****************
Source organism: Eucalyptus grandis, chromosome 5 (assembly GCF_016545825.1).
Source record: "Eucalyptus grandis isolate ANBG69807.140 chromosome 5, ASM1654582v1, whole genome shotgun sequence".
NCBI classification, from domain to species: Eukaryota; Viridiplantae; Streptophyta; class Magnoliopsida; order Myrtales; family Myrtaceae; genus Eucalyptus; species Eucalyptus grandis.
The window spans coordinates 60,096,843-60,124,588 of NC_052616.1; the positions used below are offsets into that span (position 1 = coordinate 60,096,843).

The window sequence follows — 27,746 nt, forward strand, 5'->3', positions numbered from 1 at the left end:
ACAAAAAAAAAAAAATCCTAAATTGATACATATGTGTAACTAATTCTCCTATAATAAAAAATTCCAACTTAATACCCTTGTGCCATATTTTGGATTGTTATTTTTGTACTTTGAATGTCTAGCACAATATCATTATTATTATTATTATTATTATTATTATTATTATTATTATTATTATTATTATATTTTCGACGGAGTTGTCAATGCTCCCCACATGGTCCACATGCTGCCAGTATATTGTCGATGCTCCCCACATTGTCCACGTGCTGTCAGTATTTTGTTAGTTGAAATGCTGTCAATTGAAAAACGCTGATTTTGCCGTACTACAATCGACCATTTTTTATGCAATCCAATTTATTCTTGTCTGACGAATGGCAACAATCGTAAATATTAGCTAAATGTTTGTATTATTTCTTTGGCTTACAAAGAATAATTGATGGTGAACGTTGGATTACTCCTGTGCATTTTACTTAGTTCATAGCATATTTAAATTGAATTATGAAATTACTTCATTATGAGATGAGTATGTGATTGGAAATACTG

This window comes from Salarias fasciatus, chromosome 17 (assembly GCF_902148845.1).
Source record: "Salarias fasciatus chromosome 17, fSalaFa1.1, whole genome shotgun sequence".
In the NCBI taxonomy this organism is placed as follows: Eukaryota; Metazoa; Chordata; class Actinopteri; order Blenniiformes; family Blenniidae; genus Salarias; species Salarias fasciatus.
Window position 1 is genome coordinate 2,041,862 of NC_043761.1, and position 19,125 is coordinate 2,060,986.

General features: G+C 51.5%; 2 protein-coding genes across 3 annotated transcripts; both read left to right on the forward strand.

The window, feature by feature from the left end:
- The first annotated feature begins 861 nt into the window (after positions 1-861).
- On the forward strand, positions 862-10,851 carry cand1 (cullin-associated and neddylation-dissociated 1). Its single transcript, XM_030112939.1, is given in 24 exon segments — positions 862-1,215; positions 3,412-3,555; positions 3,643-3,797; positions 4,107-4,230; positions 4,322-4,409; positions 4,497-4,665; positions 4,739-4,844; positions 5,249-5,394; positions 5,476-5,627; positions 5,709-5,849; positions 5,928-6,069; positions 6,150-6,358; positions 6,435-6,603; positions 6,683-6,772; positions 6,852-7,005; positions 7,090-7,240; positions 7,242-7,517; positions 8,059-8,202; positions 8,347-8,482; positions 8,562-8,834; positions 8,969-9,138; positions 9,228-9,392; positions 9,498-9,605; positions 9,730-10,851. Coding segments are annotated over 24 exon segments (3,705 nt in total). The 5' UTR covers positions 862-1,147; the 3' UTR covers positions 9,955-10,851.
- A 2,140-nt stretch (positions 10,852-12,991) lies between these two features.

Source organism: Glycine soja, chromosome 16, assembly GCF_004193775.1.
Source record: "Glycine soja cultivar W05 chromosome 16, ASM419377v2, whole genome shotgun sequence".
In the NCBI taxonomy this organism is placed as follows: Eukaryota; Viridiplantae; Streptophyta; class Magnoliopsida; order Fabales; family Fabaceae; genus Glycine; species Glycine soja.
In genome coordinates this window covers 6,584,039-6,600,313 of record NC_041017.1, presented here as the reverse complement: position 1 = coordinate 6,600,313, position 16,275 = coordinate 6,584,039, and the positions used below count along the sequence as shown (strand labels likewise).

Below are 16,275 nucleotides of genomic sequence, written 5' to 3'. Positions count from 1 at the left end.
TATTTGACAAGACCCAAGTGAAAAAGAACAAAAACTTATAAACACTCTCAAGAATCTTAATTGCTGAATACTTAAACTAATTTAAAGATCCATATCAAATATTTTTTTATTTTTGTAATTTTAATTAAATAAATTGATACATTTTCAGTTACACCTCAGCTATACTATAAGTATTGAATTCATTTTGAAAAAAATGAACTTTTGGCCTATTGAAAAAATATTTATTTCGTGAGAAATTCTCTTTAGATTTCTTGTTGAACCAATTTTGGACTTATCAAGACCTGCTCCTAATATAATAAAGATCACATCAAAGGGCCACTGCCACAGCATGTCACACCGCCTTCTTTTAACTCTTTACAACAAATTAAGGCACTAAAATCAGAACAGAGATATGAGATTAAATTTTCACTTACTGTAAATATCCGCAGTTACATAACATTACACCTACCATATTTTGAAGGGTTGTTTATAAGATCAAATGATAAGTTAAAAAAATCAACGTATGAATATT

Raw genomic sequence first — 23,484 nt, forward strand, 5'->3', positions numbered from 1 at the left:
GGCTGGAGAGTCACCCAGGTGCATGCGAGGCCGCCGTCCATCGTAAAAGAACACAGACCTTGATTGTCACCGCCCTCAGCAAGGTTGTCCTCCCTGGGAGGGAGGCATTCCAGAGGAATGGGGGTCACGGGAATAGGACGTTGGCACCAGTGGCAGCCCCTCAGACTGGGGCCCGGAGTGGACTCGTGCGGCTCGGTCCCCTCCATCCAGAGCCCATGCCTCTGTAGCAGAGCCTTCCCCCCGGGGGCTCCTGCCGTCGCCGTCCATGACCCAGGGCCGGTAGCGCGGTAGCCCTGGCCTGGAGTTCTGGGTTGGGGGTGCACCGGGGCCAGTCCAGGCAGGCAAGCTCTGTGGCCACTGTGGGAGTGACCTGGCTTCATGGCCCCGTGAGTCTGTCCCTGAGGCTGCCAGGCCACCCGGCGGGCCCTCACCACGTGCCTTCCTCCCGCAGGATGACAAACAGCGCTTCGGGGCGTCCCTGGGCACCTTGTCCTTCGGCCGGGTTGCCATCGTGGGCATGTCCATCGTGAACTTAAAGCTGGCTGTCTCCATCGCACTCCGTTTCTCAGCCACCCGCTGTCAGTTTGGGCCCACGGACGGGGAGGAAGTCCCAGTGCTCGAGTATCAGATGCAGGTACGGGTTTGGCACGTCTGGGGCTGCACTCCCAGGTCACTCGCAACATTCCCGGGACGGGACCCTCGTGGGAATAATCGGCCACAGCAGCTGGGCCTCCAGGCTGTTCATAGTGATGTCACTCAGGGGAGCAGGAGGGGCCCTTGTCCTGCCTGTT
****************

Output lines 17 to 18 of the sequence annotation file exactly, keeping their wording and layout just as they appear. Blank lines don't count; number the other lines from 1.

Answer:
Source record: "Glycine soja cultivar W05 chromosome 16, ASM419377v2, whole genome shotgun sequence".
In the NCBI taxonomy this organism is placed as follows: Eukaryota; Viridiplantae; Streptophyta; class Magnoliopsida; order Fabales; family Fabaceae; genus Glycine; species Glycine soja.